Jean Charest is a seasoned political scrapper, never more on his game than when on the campaign trail. But it will take more than his wits and instincts to have the Quebec Liberal Party emerge victorious on Sept. 4.

Charest is taking a gamble that a majority of Quebec voters will stand by his "get tough" approach with striking students and the plan his Liberal government put forward 16 months ago to end the long-standing freeze on university tuition fees. 

The prize — should this roll-of-the-dice pay off — is an unprecedented fourth consecutive term in office for the Liberals, a feat not witnessed in Quebec since the era of the Union Nationale’s Maurice Duplessis.

Charest, 54, is the longest-serving premier in Canada, but also the country’s least popular, with an approval rating recently hovering around 25 per cent.

Allegations of political influence-peddling and corruption have dogged Charest and his party, finally forcing the Liberal leader to call a commission of inquiry into corruption in Quebec’s construction industry.

Public hearings resume in September, and while Charest has steadfastly maintained his party's innocence, he is undoubtedly eager to go to the polls before the daily televised proceedings recapture Quebecers' attention.

Charest aspires to ‘Plan Nord’ legacy

Charest will campaign on fiscal stewardship, notably how well the province weathered the global recession and his government’s commitment to return to a balanced budget by 2014.

Expect to hear about the Plan Nord at many campaign stops. Charest calls the plan the "project of a generation." 

His dream is to stay in power long enough to kickstart $80-billion in private and public energy and resource projects in northern Quebec over the next quarter century.

Charest would love the Plan Nord to be his legacy — what the James Bay hydro-electric development was to his Liberal predecessor Robert Bourassa.

Organized student strikes while in high school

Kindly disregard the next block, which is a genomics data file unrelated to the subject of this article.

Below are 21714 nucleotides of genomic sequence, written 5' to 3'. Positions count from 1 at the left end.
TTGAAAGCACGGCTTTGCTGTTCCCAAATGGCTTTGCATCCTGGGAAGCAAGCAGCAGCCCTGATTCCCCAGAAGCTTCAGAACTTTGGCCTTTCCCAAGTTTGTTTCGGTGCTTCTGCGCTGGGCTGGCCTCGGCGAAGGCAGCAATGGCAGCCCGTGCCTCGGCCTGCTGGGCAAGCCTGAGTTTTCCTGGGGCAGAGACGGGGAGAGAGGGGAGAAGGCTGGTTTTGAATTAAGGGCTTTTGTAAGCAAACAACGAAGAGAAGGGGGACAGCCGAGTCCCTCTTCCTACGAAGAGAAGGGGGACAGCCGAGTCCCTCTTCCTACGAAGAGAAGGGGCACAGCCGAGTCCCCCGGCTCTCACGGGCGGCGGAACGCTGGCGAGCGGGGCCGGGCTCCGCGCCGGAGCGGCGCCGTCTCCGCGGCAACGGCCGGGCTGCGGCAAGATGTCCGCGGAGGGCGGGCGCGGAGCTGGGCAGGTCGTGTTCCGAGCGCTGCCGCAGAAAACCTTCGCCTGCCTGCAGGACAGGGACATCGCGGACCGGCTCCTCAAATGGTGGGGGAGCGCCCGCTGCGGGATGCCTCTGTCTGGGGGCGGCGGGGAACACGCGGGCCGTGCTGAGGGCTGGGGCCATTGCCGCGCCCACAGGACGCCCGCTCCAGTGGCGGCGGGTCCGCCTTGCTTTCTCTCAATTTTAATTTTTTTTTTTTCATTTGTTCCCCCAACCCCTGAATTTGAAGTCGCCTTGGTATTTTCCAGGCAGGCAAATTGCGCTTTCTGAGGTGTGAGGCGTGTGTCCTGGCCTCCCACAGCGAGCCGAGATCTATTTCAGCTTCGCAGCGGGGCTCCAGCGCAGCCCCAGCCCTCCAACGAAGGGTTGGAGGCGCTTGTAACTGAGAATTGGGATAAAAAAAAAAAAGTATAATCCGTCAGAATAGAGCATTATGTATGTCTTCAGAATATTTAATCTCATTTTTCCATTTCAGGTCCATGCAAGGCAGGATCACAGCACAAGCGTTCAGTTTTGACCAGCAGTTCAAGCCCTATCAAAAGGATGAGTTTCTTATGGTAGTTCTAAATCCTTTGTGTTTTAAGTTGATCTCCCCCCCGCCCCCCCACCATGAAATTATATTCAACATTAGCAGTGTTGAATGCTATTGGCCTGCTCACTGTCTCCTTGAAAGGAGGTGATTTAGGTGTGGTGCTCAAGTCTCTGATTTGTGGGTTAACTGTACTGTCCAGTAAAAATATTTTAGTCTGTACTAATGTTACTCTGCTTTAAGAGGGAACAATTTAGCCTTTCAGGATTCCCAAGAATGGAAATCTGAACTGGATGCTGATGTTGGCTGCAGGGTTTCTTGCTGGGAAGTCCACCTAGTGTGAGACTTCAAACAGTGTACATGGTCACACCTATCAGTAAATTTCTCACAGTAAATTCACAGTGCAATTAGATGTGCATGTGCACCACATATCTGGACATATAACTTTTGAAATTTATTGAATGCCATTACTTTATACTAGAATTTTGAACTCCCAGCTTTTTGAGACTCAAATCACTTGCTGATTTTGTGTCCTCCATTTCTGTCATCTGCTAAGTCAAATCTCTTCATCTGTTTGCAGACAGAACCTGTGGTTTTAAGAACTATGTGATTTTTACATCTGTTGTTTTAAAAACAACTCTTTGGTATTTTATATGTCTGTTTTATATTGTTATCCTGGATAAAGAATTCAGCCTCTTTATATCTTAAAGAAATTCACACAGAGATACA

Jean Charest was born in Sherbrooke on June 24, 1958. 

At 15, he met his wife, Michèle Dionne, the mother of his three children, Amélie, Antoine and Alexandra.

[Student politics] was an apprenticeship in public responsibility… learning to resolve conflicts, to listen, to look for solutions… and when need be, to say no.' —Jean Charest

His career in politics began early, when he was elected high school president in his final year at École Montcalm.

"It was the start of the 1970s," he recalled in his 1998 autobiography J’ai choisi le Québec.

"We organized strikes, protests, negotiations with the teachers," Charest wrote. "For me, it was an apprenticeship in public responsibility… learning to resolve conflicts, to listen, to look for solutions… and when need be, to say no."

Charest studied law in Sherbrooke and, at age 26, launched his political career in Ottawa, winning Sherbrooke for the federal Progressive Conservatives in 1984.

At 28, he became the youngest cabinet minister in Canadian history, appointed secretary of state for Fitness and Amateur Sport.

Charest lost a bid for the Conservative leadership to Kim Campbell in 1993. But after the Tories were soundly trounced in the federal election, Charest took over as party leader a few months later. He was a pivotal force in efforts to rebuild the shattered party.

Passport moment remembered

He made his mark on the Quebec scene in the 1995 referendum battle, fighting for the No side with charisma and passion. In one memorable moment, he reached into his pocket and pulled out his Canadian passport, waving it to the crowd.

"On Oct. 30, Jacques Parizeau will ask you to take your passport and hand it over," Charest exclaimed.

The Quebec Liberal Party remembered that and recruited him to lead a fight against the reigning PQ and its fiery leader, then premier Lucien Bouchard.

Charest rallied the Liberals, who won the popular vote but lost the 1998 election. 

He served as the Opposition leader in the national assembly until 2003, when he steered the Liberals to a solid victory — ending the Parti Québécois’ nine-year reign.

Charest was re-elected to his own Sherbrooke seat by the narrowest of margins in 2007 – hanging on with less than half a percentage point over his closest rival. Mario Dumont’s Action démocratique du Québec stunned the pundits, sweeping into Opposition with 41 seats, and Charest found himself leading the first minority government in Quebec since 1878.

Eighteen months later, Charest went back to the polls, promising to provide stability in the face of the looming global economic crisis.

He won a third consecutive term – the first for any party in Quebec since the Quiet Revolution.